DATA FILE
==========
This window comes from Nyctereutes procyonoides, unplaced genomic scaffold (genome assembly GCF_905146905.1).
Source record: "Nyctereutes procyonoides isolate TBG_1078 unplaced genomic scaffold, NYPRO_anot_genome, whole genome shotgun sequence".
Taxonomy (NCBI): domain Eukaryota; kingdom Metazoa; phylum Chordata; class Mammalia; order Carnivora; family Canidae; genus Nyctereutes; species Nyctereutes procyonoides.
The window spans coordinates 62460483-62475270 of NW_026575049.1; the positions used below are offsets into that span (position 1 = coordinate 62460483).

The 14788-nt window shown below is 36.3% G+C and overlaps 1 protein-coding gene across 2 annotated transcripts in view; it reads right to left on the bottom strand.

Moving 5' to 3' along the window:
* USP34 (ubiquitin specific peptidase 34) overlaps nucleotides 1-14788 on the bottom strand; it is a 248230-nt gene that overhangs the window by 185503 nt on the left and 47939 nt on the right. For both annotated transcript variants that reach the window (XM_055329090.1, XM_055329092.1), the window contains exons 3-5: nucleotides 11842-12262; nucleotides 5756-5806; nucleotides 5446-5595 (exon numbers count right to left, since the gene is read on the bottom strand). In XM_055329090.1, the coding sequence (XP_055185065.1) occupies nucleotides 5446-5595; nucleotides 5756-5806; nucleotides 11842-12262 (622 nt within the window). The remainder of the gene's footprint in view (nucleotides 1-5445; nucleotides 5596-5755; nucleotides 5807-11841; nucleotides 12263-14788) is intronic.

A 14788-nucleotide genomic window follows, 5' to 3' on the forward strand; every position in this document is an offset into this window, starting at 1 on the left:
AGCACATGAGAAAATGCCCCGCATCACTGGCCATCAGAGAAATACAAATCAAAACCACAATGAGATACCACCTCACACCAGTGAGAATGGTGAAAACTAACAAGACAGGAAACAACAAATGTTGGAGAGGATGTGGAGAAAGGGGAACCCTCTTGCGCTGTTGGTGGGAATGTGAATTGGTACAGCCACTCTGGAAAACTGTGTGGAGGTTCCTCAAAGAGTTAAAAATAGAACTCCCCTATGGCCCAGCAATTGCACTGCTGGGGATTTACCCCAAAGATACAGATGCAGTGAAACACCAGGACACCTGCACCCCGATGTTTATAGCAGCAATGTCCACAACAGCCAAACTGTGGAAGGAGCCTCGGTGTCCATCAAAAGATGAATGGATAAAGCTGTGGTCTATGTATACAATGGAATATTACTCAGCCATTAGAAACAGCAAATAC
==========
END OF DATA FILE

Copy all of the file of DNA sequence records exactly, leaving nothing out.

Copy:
This window comes from Nyctereutes procyonoides, unplaced genomic scaffold (genome assembly GCF_905146905.1).
Source record: "Nyctereutes procyonoides isolate TBG_1078 unplaced genomic scaffold, NYPRO_anot_genome, whole genome shotgun sequence".
Taxonomy (NCBI): domain Eukaryota; kingdom Metazoa; phylum Chordata; class Mammalia; order Carnivora; family Canidae; genus Nyctereutes; species Nyctereutes procyonoides.
The window spans coordinates 62460483-62475270 of NW_026575049.1; the positions used below are offsets into that span (position 1 = coordinate 62460483).

The 14788-nt window shown below is 36.3% G+C and overlaps 1 protein-coding gene across 2 annotated transcripts in view; it reads right to left on the bottom strand.

Moving 5' to 3' along the window:
* USP34 (ubiquitin specific peptidase 34) overlaps nucleotides 1-14788 on the bottom strand; it is a 248230-nt gene that overhangs the window by 185503 nt on the left and 47939 nt on the right. For both annotated transcript variants that reach the window (XM_055329090.1, XM_055329092.1), the window contains exons 3-5: nucleotides 11842-12262; nucleotides 5756-5806; nucleotides 5446-5595 (exon numbers count right to left, since the gene is read on the bottom strand). In XM_055329090.1, the coding sequence (XP_055185065.1) occupies nucleotides 5446-5595; nucleotides 5756-5806; nucleotides 11842-12262 (622 nt within the window). The remainder of the gene's footprint in view (nucleotides 1-5445; nucleotides 5596-5755; nucleotides 5807-11841; nucleotides 12263-14788) is intronic.

A 14788-nucleotide genomic window follows, 5' to 3' on the forward strand; every position in this document is an offset into this window, starting at 1 on the left:
AGCACATGAGAAAATGCCCCGCATCACTGGCCATCAGAGAAATACAAATCAAAACCACAATGAGATACCACCTCACACCAGTGAGAATGGTGAAAACTAACAAGACAGGAAACAACAAATGTTGGAGAGGATGTGGAGAAAGGGGAACCCTCTTGCGCTGTTGGTGGGAATGTGAATTGGTACAGCCACTCTGGAAAACTGTGTGGAGGTTCCTCAAAGAGTTAAAAATAGAACTCCCCTATGGCCCAGCAATTGCACTGCTGGGGATTTACCCCAAAGATACAGATGCAGTGAAACACCAGGACACCTGCACCCCGATGTTTATAGCAGCAATGTCCACAACAGCCAAACTGTGGAAGGAGCCTCGGTGTCCATCAAAAGATGAATGGATAAAGCTGTGGTCTATGTATACAATGGAATATTACTCAGCCATTAGAAACAGCAAATAC